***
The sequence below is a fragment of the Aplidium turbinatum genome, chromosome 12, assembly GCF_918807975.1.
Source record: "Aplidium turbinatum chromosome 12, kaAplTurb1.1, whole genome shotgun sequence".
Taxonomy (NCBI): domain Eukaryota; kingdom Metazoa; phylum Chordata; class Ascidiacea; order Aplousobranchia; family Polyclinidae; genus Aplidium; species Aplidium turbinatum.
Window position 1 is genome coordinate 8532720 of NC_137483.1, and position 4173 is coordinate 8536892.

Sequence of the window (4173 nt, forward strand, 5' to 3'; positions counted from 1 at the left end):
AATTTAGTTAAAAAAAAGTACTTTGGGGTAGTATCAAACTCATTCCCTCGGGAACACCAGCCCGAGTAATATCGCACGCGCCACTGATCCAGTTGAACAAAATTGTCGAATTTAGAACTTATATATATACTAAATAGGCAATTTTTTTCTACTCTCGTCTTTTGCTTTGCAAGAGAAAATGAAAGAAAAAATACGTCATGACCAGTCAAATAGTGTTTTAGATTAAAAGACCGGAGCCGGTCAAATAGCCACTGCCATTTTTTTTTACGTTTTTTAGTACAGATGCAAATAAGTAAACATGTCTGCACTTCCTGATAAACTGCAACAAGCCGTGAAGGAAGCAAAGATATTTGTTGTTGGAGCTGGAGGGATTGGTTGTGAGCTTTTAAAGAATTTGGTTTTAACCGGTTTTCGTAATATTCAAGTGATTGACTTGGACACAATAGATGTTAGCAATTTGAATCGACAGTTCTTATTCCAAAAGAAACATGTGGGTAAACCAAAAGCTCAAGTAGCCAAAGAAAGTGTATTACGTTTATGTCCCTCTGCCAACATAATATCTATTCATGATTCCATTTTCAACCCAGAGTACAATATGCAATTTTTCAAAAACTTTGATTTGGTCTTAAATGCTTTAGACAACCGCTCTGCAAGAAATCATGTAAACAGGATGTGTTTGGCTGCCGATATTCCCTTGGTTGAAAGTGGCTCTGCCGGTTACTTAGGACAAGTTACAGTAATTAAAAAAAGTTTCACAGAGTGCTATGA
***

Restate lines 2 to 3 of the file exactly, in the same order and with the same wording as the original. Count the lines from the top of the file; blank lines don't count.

Source record: "Aplidium turbinatum chromosome 12, kaAplTurb1.1, whole genome shotgun sequence".
Taxonomy (NCBI): domain Eukaryota; kingdom Metazoa; phylum Chordata; class Ascidiacea; order Aplousobranchia; family Polyclinidae; genus Aplidium; species Aplidium turbinatum.